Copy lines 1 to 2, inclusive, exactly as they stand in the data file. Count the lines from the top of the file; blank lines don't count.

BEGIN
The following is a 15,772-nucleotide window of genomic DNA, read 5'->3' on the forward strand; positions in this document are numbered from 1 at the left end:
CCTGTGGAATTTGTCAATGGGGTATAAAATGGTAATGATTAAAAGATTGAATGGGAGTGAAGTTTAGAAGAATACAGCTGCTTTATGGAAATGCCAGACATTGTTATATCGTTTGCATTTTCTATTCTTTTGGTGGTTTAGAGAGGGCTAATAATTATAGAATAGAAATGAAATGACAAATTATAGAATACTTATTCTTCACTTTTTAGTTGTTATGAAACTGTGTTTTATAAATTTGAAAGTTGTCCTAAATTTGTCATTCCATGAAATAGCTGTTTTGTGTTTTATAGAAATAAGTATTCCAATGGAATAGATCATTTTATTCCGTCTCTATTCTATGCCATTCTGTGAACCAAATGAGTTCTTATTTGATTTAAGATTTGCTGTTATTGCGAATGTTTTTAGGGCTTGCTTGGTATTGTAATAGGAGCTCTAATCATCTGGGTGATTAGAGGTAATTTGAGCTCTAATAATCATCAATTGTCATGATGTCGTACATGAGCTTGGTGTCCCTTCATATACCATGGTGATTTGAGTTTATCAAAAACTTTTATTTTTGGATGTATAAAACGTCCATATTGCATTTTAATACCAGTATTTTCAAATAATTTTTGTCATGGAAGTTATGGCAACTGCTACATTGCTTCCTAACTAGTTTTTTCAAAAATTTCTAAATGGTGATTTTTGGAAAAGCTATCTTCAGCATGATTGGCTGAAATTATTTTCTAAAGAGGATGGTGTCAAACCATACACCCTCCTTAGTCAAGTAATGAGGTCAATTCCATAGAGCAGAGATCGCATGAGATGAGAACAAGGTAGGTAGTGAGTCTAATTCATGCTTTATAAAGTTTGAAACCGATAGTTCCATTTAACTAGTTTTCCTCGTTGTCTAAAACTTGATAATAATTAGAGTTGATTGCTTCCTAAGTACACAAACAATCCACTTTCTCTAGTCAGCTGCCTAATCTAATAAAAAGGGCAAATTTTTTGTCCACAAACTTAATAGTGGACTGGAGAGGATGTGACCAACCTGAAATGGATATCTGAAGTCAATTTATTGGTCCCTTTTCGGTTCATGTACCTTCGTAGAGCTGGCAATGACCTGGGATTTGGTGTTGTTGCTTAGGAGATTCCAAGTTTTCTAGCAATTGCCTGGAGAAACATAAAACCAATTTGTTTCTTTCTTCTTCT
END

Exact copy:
The following is a 15,772-nucleotide window of genomic DNA, read 5'->3' on the forward strand; positions in this document are numbered from 1 at the left end:
CCTGTGGAATTTGTCAATGGGGTATAAAATGGTAATGATTAAAAGATTGAATGGGAGTGAAGTTTAGAAGAATACAGCTGCTTTATGGAAATGCCAGACATTGTTATATCGTTTGCATTTTCTATTCTTTTGGTGGTTTAGAGAGGGCTAATAATTATAGAATAGAAATGAAATGACAAATTATAGAATACTTATTCTTCACTTTTTAGTTGTTATGAAACTGTGTTTTATAAATTTGAAAGTTGTCCTAAATTTGTCATTCCATGAAATAGCTGTTTTGTGTTTTATAGAAATAAGTATTCCAATGGAATAGATCATTTTATTCCGTCTCTATTCTATGCCATTCTGTGAACCAAATGAGTTCTTATTTGATTTAAGATTTGCTGTTATTGCGAATGTTTTTAGGGCTTGCTTGGTATTGTAATAGGAGCTCTAATCATCTGGGTGATTAGAGGTAATTTGAGCTCTAATAATCATCAATTGTCATGATGTCGTACATGAGCTTGGTGTCCCTTCATATACCATGGTGATTTGAGTTTATCAAAAACTTTTATTTTTGGATGTATAAAACGTCCATATTGCATTTTAATACCAGTATTTTCAAATAATTTTTGTCATGGAAGTTATGGCAACTGCTACATTGCTTCCTAACTAGTTTTTTCAAAAATTTCTAAATGGTGATTTTTGGAAAAGCTATCTTCAGCATGATTGGCTGAAATTATTTTCTAAAGAGGATGGTGTCAAACCATACACCCTCCTTAGTCAAGTAATGAGGTCAATTCCATAGAGCAGAGATCGCATGAGATGAGAACAAGGTAGGTAGTGAGTCTAATTCATGCTTTATAAAGTTTGAAACCGATAGTTCCATTTAACTAGTTTTCCTCGTTGTCTAAAACTTGATAATAATTAGAGTTGATTGCTTCCTAAGTACACAAACAATCCACTTTCTCTAGTCAGCTGCCTAATCTAATAAAAAGGGCAAATTTTTTGTCCACAAACTTAATAGTGGACTGGAGAGGATGTGACCAACCTGAAATGGATATCTGAAGTCAATTTATTGGTCCCTTTTCGGTTCATGTACCTTCGTAGAGCTGGCAATGACCTGGGATTTGGTGTTGTTGCTTAGGAGATTCCAAGTTTTCTAGCAATTGCCTGGAGAAACATAAAACCAATTTGTTTCTTTCTTCTTCT